Mental Health and the College Experience

Are you one of the many students who will enter college having experienced depression, anxiety or other psychological concerns?  You are not alone! Many of your fellow students have participated in therapy or family counseling and/or take psychotropic medication, too.   You can help make your college experience a success by planning ahead.

Here are some issues to consider:

 Change is stressful!

  • Even good changes bring stress, which in turn can contribute to increased psychological dis-tress.   Anticipate the challenges you’ll face starting college and have a plan to cope.  If you are in therapy, your clinician can help you identify your strengths and your vulnerabilities – your coping plan should account for both.
  • Talk with your clinician about warning signs and helpful steps to take if your symptoms recur. These symptoms might include low mood, sleep or appetite changes, and irritability, among others. Your clinician can help you identify your personal warning signs and advise you how to handle them.
  • Learn about resources at UMW and in Fredericksburg and how to access them (remember, freshmen cannot bring cars so plan accordingly)

Manage change wisely!

    • Living in a new place, meeting new people and tackling new classes are a lot of changes all at once. Try to maintain some constants in your life:
      • Good health counts. Eat well, get regular exercise and rest, and make time for leisure, friends and fun.
      • Think through your decisions about alcohol. Alcohol is a mood changer. Drinking may momentarily lift your spirits or reduce your anxiety but it doesn’t work that way for long. In reality, alcohol acts as a depressant in your nervous system. Alcohol may also interact negatively with certain medications (check with your doctor to be sure).
      • Stay in touch with friends and family. Photos and mementos can be a real comfort, especially at first.
      • If you take psychotropic meds, talk with your doctor before deciding to discontin. Many students see college as a whole new chapter in their lives and are reluctant to continue with their medication. But chances are, your first few months of college life will be more, not less, stressful than life at home. It may be wiser to delay until you feel settled in and adjusted to college. Talk with your MD about medication changes and/or refills well BEFORE you arrive at school and understand policies about medication refills. Don’t find yourself calling for a refill the day your prescription runs out.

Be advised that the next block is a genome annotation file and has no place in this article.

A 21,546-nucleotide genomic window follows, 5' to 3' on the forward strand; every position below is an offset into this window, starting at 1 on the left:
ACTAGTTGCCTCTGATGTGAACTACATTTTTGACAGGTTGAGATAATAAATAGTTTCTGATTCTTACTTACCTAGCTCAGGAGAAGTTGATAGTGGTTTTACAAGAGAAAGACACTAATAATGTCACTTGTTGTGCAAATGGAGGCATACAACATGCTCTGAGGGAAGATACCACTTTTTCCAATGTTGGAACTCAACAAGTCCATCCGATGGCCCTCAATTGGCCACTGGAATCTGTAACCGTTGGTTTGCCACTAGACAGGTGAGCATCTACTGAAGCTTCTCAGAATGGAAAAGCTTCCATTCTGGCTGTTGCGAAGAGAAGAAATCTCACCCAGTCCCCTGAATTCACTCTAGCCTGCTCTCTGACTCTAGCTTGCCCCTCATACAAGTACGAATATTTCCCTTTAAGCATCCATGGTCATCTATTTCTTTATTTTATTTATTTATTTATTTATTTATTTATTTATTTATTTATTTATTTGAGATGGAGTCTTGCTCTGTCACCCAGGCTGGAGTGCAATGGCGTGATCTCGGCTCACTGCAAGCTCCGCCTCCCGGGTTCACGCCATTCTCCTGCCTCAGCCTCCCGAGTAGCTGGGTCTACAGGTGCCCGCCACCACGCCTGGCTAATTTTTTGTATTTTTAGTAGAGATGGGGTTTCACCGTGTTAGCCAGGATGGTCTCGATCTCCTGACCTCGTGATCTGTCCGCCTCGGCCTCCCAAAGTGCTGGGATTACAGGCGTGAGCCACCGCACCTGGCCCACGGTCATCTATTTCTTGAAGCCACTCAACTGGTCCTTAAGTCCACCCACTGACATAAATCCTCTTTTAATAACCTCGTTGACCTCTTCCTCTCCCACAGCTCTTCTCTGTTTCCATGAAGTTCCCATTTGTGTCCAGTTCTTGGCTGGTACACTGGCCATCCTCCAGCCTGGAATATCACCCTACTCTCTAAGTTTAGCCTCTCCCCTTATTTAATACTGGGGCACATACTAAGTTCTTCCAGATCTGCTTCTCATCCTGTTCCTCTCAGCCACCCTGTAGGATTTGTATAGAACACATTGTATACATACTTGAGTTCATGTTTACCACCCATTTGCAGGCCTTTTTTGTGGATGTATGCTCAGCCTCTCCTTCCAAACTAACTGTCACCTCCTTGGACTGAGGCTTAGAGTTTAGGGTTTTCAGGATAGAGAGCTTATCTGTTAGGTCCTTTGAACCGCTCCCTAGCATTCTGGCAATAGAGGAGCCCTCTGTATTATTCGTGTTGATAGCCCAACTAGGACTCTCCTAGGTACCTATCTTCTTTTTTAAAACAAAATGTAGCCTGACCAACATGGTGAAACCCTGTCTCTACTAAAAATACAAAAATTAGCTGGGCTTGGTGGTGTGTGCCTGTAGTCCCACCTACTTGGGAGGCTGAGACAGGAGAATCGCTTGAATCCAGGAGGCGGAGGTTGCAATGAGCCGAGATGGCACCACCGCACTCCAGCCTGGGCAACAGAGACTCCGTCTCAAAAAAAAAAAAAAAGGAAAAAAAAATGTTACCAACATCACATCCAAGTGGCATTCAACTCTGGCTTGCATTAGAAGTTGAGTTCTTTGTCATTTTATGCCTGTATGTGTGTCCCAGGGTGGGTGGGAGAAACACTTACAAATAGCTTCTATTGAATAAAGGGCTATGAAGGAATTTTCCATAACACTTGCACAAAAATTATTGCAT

• Learn about your treatment options.

The Talley Center for Counseling Services uses a short-term therapy model.
Full-time, degree-seeking students are eligible for counseling services. All our services are free and confidential.

If you anticipate needing longer-term therapy

OR if your clinician recommends this, please consult with us. We can assist you in locating mental health resources in the community. Circumstances vary but longer-term therapy may be appropriate when a student is coping with chronic, severe depression, bipolar illness, an ongoing eating disorder or other severe and long-standing psychological disorder.

If you need a referral to a mental health professional…

Each year we survey the local community to identify psychiatrists and other mental health professionals available to work with our students. We maintain a database detailing providers’ insurance information, their respective approaches to therapy, disability access, types of issues addressed by each, and the like.

  • If you plan to use services in the local community whether for therapy or psychiatric medication management, make sure you have your health insurance information card available. Many insurance plans demand that you use the services from their pre-approved lists of providers in order for the charges to be covered.

Our staff welcomes you to UMW and we look forward to helping you make the most of your college experience. Please call us at 540-654-1053 for more information.